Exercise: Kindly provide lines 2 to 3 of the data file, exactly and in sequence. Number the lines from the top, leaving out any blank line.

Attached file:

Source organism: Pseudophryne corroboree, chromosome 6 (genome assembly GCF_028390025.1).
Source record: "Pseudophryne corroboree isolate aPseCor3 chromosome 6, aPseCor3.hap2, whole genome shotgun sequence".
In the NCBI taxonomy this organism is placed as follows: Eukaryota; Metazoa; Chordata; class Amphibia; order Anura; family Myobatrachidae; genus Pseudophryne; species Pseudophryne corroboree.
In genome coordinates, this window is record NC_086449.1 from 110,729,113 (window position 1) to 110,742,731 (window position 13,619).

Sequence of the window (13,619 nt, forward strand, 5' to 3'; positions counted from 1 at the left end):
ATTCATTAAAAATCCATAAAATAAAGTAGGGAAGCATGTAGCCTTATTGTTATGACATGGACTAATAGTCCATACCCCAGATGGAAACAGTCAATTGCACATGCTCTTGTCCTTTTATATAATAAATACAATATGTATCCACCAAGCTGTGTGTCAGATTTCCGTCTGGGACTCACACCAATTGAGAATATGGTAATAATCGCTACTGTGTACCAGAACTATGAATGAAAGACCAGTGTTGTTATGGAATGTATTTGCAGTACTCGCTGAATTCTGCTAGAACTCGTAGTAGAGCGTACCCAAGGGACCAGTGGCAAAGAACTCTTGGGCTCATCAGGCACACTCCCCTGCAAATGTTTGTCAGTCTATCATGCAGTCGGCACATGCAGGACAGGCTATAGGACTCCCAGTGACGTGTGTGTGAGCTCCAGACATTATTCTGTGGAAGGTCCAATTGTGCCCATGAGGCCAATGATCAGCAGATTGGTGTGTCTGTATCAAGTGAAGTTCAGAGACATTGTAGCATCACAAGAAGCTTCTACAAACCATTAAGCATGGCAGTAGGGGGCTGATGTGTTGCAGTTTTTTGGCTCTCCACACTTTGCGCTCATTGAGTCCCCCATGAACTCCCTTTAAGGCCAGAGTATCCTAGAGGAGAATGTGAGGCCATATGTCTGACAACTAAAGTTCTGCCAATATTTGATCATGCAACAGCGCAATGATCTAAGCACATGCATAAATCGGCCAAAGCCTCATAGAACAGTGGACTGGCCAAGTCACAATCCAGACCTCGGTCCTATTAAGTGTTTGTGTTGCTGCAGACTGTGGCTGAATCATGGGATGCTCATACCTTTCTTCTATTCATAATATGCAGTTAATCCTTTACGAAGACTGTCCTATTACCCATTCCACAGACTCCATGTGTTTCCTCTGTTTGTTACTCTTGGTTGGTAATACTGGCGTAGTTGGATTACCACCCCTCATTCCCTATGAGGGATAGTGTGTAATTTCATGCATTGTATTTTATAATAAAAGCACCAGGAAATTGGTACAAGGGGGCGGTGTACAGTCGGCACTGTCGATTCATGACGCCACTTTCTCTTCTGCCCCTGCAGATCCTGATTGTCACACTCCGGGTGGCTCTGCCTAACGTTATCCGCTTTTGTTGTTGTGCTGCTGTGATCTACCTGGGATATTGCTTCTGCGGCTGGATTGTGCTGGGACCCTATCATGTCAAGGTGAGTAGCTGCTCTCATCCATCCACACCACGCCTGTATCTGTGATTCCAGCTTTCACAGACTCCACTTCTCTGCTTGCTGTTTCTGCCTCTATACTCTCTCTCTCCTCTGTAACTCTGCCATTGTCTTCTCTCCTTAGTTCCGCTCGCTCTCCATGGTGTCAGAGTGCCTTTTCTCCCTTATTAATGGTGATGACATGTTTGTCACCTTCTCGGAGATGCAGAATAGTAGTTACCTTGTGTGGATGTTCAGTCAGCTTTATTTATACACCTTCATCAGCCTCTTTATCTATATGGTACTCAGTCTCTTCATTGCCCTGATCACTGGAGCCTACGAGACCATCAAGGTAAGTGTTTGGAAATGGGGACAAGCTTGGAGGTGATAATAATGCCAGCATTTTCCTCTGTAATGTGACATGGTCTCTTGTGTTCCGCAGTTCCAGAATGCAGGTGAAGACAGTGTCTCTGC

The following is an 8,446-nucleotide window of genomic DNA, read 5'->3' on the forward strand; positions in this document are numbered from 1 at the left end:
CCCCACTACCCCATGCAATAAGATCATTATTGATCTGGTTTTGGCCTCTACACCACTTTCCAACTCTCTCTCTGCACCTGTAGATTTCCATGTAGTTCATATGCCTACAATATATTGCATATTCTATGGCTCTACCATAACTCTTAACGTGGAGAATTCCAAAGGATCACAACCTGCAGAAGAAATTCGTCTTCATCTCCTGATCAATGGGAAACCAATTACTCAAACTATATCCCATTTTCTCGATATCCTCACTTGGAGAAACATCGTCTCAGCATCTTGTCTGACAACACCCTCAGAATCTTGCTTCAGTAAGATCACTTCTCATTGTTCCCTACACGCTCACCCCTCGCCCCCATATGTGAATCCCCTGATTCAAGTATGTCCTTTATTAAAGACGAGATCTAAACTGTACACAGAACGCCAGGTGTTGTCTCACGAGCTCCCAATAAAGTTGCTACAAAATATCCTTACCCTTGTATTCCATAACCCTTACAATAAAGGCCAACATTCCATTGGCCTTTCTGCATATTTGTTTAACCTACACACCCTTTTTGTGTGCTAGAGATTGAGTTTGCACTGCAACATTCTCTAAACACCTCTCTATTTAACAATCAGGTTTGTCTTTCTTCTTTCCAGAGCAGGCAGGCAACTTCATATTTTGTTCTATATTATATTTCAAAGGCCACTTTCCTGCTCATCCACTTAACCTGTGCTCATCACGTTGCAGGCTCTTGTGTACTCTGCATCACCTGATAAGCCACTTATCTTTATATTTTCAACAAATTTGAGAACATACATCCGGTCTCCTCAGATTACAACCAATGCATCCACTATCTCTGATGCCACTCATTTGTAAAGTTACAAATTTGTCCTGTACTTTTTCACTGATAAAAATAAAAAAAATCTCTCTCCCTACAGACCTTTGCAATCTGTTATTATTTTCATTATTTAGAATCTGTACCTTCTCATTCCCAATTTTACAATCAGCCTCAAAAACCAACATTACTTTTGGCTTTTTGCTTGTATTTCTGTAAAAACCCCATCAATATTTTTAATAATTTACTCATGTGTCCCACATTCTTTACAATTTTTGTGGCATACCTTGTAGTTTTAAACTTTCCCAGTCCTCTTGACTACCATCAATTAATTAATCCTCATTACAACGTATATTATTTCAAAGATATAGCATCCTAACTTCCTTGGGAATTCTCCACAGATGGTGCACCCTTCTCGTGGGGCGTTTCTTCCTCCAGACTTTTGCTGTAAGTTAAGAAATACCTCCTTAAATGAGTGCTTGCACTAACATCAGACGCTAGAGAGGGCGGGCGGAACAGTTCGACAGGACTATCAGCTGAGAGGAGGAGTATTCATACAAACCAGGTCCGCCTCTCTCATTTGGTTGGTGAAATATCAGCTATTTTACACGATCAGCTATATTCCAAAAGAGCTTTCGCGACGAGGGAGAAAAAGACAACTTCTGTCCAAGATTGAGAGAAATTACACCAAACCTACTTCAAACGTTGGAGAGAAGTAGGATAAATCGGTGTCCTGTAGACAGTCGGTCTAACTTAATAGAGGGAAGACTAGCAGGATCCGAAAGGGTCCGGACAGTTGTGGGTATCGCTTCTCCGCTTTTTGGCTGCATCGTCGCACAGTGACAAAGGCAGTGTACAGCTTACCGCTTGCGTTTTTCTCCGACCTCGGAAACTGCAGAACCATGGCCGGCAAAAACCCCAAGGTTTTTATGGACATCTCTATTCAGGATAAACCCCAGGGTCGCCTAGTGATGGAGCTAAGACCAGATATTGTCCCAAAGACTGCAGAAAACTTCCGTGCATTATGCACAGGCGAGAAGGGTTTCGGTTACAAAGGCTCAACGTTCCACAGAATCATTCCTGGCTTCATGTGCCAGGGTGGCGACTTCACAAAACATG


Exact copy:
Source record: "Pseudophryne corroboree isolate aPseCor3 chromosome 6, aPseCor3.hap2, whole genome shotgun sequence".
In the NCBI taxonomy this organism is placed as follows: Eukaryota; Metazoa; Chordata; class Amphibia; order Anura; family Myobatrachidae; genus Pseudophryne; species Pseudophryne corroboree.